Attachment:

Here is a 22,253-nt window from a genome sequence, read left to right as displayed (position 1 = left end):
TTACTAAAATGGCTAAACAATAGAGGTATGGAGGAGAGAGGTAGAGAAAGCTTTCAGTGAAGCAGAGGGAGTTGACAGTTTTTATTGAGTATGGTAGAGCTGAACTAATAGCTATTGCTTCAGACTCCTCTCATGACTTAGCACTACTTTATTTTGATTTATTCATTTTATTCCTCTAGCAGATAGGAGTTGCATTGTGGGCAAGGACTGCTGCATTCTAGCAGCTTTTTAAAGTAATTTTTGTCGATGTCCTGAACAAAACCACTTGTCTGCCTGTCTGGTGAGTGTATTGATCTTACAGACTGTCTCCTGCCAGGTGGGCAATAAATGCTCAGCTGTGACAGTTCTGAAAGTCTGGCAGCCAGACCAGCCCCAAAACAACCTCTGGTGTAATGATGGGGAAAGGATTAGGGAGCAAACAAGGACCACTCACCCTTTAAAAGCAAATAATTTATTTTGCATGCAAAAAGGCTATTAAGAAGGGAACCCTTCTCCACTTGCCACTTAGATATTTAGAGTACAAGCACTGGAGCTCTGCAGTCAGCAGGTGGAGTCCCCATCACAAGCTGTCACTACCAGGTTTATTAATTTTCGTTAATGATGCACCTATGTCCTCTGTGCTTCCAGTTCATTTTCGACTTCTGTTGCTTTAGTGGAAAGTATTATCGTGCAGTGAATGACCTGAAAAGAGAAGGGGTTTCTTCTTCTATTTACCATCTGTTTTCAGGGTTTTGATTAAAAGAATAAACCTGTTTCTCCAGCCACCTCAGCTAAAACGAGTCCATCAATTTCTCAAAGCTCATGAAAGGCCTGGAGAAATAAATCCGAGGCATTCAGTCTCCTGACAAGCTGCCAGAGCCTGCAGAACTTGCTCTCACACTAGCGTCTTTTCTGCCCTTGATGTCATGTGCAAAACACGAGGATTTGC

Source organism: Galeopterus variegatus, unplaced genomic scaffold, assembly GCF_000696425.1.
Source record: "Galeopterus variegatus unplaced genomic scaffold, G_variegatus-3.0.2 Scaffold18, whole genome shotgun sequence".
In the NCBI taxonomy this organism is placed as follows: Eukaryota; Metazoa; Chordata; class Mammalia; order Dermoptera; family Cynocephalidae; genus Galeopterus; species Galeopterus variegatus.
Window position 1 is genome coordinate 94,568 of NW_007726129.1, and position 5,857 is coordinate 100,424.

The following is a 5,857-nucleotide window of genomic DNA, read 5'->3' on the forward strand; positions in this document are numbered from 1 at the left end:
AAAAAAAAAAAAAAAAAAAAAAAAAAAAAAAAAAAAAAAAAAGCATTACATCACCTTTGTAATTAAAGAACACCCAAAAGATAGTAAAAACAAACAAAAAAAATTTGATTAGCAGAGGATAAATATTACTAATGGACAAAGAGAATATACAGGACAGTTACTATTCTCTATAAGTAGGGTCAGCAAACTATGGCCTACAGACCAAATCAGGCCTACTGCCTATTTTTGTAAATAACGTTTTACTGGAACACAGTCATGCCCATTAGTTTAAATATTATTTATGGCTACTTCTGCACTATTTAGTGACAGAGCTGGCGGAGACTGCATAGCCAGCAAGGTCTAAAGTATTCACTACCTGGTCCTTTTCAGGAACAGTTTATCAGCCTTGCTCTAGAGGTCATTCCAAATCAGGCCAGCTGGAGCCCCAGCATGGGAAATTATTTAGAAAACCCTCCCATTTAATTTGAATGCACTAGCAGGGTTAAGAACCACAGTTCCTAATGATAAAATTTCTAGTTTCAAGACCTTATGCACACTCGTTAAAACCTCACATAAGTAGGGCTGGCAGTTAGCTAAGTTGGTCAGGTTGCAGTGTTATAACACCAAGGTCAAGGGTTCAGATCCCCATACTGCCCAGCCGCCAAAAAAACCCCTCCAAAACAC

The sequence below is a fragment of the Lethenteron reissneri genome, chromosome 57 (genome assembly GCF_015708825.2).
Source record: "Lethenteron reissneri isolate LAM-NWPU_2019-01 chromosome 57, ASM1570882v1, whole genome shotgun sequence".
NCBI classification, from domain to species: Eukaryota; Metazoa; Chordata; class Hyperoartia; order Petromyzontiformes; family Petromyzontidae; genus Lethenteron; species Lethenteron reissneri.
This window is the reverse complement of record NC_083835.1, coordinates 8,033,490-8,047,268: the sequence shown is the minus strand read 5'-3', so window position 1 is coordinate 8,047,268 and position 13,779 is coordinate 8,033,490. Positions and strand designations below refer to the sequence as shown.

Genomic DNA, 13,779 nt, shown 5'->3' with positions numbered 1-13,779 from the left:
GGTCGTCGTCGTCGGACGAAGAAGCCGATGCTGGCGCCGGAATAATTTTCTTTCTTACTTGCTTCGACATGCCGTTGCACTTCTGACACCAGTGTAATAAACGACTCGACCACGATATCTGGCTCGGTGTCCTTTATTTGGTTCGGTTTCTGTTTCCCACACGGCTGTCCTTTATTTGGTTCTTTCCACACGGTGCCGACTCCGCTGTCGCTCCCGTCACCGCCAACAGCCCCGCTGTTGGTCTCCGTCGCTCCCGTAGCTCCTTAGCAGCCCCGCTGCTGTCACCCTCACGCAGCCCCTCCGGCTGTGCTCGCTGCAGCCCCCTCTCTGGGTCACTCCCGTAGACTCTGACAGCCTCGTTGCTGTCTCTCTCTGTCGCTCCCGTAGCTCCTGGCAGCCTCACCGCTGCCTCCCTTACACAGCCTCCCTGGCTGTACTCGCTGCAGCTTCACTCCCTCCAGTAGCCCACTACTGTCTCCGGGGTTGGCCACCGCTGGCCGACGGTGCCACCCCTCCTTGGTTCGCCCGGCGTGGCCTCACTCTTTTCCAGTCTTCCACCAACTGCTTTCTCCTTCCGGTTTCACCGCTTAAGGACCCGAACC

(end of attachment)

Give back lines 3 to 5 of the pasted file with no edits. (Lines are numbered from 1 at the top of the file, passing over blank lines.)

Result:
Source organism: Galeopterus variegatus, unplaced genomic scaffold, assembly GCF_000696425.1.
Source record: "Galeopterus variegatus unplaced genomic scaffold, G_variegatus-3.0.2 Scaffold18, whole genome shotgun sequence".
In the NCBI taxonomy this organism is placed as follows: Eukaryota; Metazoa; Chordata; class Mammalia; order Dermoptera; family Cynocephalidae; genus Galeopterus; species Galeopterus variegatus.